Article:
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Fall Fishing Report

By Forgotten Coast Web Team | September 12, 2023

Couple on boat with fishing poles in background

Anglers love the Forgotten Coast in the fall. In addition to the cooler temps and quiet surroundings, the shorter days and cooler nights encourage several fresh and saltwater favorites to come out for a bite.

While the technical start of fall is September 23, fish consider it fall when water temps drop to the lower 70s and upper 60s. The water temperature changes tell the fish to head to deeper waters for protection against the cold. They gather and are very active. Don’t worry about fishing during the mornings and evenings like in the summertime. Fall fishing is at its best during a high tide.

Inshore Fishing

Inshore fishing is all about redfish. Simply put, catching redfish is fun. They put up a tough but exhilarating fight, and they are delicious cooked almost any way! Redfish and trout can be found in the flats, mainly north of the Hwy 98 bridge in Apalachicola, off Carrabelle around both ends of Dog Island, or on the flats back toward Eastpoint around Yents Bayou. As the water cools, the redfish will start moving toward the river and get around the docks and flats in Postun Bayou. Shrimp are always the best bait but if you are using artificial bait, try gold or silver spoons with traditional grub in the colors of gulf red, white, or new penny. Redfish also like suspension mar lure in the colors of greenback or silver.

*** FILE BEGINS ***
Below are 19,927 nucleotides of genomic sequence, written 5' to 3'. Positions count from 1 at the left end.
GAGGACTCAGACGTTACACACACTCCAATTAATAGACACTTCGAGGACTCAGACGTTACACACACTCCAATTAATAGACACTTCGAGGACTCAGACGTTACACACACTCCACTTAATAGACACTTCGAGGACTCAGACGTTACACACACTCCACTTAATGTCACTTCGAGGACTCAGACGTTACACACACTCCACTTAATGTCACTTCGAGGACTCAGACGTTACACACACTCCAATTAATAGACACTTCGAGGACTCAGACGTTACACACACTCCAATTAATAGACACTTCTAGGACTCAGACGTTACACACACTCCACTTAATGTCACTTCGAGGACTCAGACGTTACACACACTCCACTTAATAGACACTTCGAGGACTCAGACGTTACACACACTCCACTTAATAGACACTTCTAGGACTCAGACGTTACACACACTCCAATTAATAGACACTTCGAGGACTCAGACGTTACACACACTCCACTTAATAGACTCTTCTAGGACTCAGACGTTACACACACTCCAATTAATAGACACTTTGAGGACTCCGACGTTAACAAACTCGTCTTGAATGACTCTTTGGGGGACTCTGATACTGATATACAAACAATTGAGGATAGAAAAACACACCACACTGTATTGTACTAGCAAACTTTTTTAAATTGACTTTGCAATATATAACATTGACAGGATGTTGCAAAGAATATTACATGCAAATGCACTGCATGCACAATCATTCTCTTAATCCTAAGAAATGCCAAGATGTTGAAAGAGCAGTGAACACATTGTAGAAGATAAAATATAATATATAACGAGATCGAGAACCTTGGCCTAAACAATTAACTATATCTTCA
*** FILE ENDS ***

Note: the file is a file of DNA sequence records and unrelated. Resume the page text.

Offshore/Deep Sea Fishing

The weather for offshore/deep sea fishing can be unpredictable. Checking the weather and what fish are in season is crucial before setting out. If you make it out to the deep, you will do well to target cobia around the channel markers/buoys. Natural or artificial eel or bright-colored jigs should do the trick. The channel markers/buoys are at the passes on either end of St. George Island, or for fishing in deeper waters, look on your offshore chart to find the K or S towers.

If you are surf fishing, keep in mind that the mackerel and pompano are gathering to go to deeper water. Look for the deeper areas between the sandbars from the shore and aim there using sand fleas, fish bites, or fish gum.

Freshwater Fishing

Bass, bluegill, and stump knockers start feeding this time of year. Crickets, worms, and light spinning tackle are perfect for this. Or look for striped bass and sunshine bass. They provide fun light tackle or fly rod action throughout the fall.

Fall Fishing is so much fun and can be a fruitful endeavor. If you’d like some coaching, book a fishing charter with one of our expert guides.

Photo Credit: Robinson Guide Service